“Mussolini did not have any philosophy; he had only rhetoric.” These are the words of Umberto Eco, uttered in 1995 during a speech at Columbia University on the 50th anniversary of the liberation of Europe.
The same goes for Donald Trump. He started the week by asserting that if he were to lose on Nov. 3, it would be because the election was rigged and stolen from the “people.” He ended it Thursday night in a full-on assault on his Democratic rival, Joe Biden, a “Trojan horse for socialism,” maintaining that this was “the most important election in the history of the country,” which his opponents will no doubt agree with. It was a nomination acceptance speech filled with lies delivered in front of the White House, where he mixed, with impunity, presidential functions with electoral ambition. It was where Trump raised the specter of “the massive arrival of immigrants” if Biden, who leads in the polls, takes office, and where he claimed to have done more for African Americans than Abraham Lincoln. It was also where he congratulated himself for his rather absurd management of the COVID-19 pandemic, without showing the least bit of sympathy for its victims.
In between, the Republican National Convention created a parallel world that painted the president as a just and a good man, open to the diversity of the world. It was where the “famiglia,” starting with his wife, Melania, and his daughter, Ivanka, sought to give a human face to a man who, in fact, resembles a mafia godfather in a disconcerting disconnect with reality, just like the individual in question.
How did the Republicans get here? Trump has not taken the party hostage, as bewildered Republican consultant Stuart Stevens breaks down in The New York Times. He is simply the “logical conclusion” to the evolution of the party over the last 50 years. He is also, as the ecologist Romeo Bouchard wrote on the Idées page of Le Devoir in 2017 at the beginning of Trump’s term, the “mirror” of a society which refuses to take climate change seriously and has “completely lost the very idea of democracy.”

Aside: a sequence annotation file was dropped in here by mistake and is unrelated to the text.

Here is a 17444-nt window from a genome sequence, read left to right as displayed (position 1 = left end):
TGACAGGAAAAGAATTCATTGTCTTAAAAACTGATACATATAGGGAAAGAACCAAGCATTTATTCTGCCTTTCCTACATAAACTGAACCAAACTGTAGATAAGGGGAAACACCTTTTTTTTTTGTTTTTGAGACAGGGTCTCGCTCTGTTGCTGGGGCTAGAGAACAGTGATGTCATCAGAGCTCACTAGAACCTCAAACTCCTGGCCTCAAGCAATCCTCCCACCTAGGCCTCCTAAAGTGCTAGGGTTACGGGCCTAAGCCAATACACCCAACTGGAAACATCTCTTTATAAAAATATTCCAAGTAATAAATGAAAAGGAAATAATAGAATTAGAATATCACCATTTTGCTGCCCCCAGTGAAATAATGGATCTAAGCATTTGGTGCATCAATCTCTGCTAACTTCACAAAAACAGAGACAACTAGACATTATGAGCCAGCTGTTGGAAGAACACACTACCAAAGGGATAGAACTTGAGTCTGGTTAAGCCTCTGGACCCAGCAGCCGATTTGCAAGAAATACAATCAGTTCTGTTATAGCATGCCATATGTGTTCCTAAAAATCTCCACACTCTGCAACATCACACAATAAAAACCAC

But, fortunately, he is a mirror of just a segment of society. One need only look at the extent to which anti-racist resistance has taken on the denial of rights since the police killing of George Floyd, an African American man, in a scorched-earth politics that for Trump, consists of reducing protesters to thugs. The protest movement of professional athletes, born in the National Basketball Association in the aftermath of what happened to Jacob Blake on Sunday, shot seven times in the back by a white police officer in Kenosha, Wisconsin, is extraordinary in this regard. These demands for social justice will, however, bear fruit only if they are heard beyond the streets and from the media.
This scorched-earth politics is the contempt that Trump has shown for democracy since 2016. It is the federal law enforcement deployed to Portland, Oregon. It is the president’s support for conspiracy theories like those of the QAnon movement, “because they like me very much, which I appreciate,” a group whose drivers mingled about the virtual halls of the convention.
And it is the invitation to speak at the convention offered to the St. Louis couple applauded for having aimed firearms, from their front porch, at Black Lives Matter protesters — an invitation that, by association, encouraged the appearance of armed militants on the streets of the United States, and justified the gunning down of two protesters by a young militant of 17, Kyle Rittenhouse, an avowed admirer of the president, Tuesday night in Kenosha.
The result is that Trump, armed with his rhetoric, runs for office as a crusader of law and order while he incites extreme right sympathizers to commit violence, and would like nothing better than to watch the largely peaceful protests against racism and police brutality degenerate and manufacture the “chaos” he predicts for Americans if Biden is elected.
It is not impossible that his “emotional populism,” to use sociologist Eva Illouz’s theory, will succeed as it did in 2016. But the fact remains that discontent has increased among voters. The last four years have highlighted the extent to which a president can abuse his power. Only by burying their heads in the sand can Americans who care about their democratic system fail to appreciate the danger.
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